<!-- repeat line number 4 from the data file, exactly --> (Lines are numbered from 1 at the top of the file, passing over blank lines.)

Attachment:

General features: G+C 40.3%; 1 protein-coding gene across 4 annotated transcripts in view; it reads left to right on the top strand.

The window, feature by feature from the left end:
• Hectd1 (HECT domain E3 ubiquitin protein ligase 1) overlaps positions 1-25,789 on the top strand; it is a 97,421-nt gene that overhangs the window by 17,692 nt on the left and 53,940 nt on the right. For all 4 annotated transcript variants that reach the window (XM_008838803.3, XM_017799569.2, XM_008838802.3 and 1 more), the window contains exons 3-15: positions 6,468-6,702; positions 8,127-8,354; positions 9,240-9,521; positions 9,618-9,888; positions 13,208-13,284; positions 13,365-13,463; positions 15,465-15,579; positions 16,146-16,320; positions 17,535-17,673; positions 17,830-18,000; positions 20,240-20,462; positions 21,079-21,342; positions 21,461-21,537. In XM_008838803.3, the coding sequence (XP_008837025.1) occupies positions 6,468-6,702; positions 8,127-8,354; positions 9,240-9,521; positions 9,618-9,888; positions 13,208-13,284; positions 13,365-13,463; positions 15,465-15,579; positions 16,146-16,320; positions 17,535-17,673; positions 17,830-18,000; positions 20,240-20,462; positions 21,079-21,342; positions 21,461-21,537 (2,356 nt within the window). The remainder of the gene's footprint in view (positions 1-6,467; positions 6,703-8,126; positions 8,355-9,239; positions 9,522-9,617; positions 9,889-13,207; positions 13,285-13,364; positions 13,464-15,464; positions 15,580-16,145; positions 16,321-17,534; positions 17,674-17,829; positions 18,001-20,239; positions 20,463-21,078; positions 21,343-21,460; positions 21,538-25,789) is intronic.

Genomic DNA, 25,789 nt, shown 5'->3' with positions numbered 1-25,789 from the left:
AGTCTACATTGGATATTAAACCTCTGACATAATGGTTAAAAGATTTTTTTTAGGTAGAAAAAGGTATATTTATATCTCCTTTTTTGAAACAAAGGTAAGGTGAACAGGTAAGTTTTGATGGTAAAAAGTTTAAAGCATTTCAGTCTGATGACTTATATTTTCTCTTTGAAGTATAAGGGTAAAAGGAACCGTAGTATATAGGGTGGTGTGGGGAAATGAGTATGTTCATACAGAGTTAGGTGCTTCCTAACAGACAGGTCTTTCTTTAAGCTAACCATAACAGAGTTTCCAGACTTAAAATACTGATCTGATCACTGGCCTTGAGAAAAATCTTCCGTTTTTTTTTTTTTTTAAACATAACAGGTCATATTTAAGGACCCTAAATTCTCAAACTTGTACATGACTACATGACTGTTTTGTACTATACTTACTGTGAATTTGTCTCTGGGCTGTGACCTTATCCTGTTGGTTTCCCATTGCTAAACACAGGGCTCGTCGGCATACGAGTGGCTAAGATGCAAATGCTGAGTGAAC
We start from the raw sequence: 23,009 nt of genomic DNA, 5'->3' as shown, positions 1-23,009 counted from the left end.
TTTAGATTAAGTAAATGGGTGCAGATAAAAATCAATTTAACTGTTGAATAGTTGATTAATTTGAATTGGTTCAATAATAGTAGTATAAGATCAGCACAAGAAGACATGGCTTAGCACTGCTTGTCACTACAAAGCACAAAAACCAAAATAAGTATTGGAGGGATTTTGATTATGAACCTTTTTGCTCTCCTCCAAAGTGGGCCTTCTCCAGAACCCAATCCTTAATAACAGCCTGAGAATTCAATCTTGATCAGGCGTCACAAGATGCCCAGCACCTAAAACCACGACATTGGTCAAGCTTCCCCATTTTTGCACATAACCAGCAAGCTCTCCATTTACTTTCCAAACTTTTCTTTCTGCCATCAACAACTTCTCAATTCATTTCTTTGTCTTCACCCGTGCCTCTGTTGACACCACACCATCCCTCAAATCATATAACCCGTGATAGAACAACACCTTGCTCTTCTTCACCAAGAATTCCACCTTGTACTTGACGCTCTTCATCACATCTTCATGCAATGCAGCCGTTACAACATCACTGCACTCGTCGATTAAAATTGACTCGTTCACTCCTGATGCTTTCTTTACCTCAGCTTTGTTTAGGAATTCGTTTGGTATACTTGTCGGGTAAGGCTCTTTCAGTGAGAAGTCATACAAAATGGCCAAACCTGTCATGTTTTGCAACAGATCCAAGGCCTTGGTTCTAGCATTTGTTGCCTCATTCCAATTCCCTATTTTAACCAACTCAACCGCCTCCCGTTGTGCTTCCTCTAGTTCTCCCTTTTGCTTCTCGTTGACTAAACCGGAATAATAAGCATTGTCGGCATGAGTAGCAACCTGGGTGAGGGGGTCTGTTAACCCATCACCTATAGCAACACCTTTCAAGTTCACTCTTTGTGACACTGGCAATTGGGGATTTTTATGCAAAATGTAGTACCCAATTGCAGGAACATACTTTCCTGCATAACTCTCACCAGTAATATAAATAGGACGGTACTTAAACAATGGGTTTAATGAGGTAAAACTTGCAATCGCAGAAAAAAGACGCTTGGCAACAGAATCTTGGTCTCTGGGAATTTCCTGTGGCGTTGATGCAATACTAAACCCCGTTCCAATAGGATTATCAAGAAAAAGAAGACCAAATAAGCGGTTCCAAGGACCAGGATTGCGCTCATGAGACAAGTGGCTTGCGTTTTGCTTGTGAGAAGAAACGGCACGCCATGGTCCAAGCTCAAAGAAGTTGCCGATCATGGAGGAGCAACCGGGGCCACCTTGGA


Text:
Genomic DNA, 25,789 nt, shown 5'->3' with positions numbered 1-25,789 from the left: